She's got the voice of Judy Garland, the eclectic tastes of Prince, and the imagination of George Lucas. Diddy has called her "the kind of artist that changes the game" and "a true visionary." OutKast's Big Boi has labeled her "one of the most inspiring performers ever."
Her name is Janelle Monae, and she has made this year's most imaginative and expansive album with The ArchAndroid.
Maybe its the extended absence of OutKast, the 21st century's most forward-looking rap group. Maybe its the dwindling creativity in mainstream hip-hop. But Monae's fusion of the gloss of pop, the pulsing rhythms of hip-hop, the spirit of funk, and multiple other genres sounds as refreshing as anything out today.
The ArchAndroid is a concept album, built around the story of Cindi Mayweather, her life in the fictional futuristic city of Metropolis, and her journey to the past to rescue a community of androids (your move, Lady Gaga). Monae separates the album into two suites, each beginning with a orchestral overture. Like Andre 3000's The Love Below and Prince's Sign 'O' The Times, Monae experiments with numerous different genres of music on The ArchAndroid.
Keep in mind that this girl is only 24 years old, and that this is her debut studio album. Not only is her work tremendously ambitious, it is spectacular.
On the dance track "Locked Inside," Monae sings with an enormous confidence and effortless flow, sounding an awful lot like Off The Wall-era Michael Jackson in the process. Monae continues the upbeat opening suite with "Tightrope," a fantastically funky track featuring a hilarious cameo from Big Boi, who manages to rhyme "NASDAQ" with "ass-crack." "Mushrooms & Roses," featuring Monae's brilliant take on psychedelic rock, complete with heavily-distorted vocals and gorgeous violin loops, ends the first suite on a very high note.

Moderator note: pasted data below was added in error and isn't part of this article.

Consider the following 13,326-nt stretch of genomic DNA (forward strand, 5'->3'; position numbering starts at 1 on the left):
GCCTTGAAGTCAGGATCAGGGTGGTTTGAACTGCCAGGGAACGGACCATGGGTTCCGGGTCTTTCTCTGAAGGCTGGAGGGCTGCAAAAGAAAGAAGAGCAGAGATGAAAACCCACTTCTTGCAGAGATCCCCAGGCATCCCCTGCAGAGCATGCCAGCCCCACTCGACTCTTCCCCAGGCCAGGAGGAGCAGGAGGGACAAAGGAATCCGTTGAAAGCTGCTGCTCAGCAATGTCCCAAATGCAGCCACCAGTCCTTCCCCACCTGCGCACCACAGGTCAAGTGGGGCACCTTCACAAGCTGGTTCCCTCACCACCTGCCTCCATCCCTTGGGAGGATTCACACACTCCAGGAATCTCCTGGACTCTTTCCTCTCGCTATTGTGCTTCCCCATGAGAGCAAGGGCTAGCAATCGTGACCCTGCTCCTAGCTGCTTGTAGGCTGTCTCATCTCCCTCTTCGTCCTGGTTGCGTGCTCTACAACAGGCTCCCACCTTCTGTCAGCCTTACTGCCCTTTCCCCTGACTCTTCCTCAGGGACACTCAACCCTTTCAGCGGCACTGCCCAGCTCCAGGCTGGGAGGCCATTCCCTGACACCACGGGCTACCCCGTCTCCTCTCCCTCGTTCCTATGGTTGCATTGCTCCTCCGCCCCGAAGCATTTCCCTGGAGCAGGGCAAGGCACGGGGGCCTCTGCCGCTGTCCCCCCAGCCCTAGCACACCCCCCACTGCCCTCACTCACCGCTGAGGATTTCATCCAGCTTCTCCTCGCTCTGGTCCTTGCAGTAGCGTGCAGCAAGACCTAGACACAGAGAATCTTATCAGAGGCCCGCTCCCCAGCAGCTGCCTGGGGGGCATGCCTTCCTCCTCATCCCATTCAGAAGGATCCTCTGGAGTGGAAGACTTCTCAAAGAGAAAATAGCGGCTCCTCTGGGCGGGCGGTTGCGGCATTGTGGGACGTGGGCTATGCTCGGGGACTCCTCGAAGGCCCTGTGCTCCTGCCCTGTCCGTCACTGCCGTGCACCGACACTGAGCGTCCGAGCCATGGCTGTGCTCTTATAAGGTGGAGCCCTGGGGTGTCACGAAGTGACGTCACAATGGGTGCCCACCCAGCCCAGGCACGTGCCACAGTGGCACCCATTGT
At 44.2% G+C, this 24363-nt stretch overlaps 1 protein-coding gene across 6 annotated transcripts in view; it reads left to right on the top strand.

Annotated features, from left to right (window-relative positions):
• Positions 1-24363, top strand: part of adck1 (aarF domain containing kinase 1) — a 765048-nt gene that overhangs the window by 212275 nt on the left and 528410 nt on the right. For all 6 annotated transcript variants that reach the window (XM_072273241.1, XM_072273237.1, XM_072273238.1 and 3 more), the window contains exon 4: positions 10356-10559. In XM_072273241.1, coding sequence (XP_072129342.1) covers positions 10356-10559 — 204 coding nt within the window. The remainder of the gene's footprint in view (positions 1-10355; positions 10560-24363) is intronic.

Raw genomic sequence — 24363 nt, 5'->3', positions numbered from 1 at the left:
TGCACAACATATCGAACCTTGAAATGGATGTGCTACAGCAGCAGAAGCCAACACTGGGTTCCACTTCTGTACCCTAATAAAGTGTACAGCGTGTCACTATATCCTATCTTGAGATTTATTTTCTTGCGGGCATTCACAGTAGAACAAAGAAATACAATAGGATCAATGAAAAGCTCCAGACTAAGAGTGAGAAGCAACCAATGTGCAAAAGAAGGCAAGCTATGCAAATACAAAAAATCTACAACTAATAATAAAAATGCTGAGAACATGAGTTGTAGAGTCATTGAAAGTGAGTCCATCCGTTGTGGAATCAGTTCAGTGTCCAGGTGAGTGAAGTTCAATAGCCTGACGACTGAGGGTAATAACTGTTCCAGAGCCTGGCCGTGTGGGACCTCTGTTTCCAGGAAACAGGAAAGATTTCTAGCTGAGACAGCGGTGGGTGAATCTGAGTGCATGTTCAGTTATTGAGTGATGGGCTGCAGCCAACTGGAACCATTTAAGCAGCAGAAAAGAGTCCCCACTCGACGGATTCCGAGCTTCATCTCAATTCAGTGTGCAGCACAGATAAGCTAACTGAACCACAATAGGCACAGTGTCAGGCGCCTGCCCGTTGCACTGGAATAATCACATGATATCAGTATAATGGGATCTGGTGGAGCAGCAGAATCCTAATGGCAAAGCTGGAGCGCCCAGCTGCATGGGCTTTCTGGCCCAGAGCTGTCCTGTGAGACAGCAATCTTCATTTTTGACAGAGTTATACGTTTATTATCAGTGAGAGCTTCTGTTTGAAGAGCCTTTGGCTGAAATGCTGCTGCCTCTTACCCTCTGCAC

Monae begins the second suite with "Neon Valley Street." Maybe I'm just a little awestruck by her graceful vocals and the flowing violin arrangement, but "Neon Valley Street" might be the most purely beautiful R&B song in recent memory. The cheerfulness of "Wondaland" and the jazzy composition of "Say You'll Go" are other highlights, but nothing in the second suite (and the first suite, for that matter) quite reaches the majestic nirvana that is "Neon Valley Street."
With her natural talent in singing, Janelle Monae could easily be the next Beyonce or Alicia Keys, and have a successful music career with a huge fan base and a very respectable resume of hit songs. But she takes a different, more challenging route by bending genres, experimenting with rhythms and vocals and building around an album concept much more similar to Genesis than Rihanna.
It's certainly a ballsy move, especially for her debut. But if The ArchAndroid shows us anything, Monae has the once-in-a-generation combination of talent and ambition to become a music icon.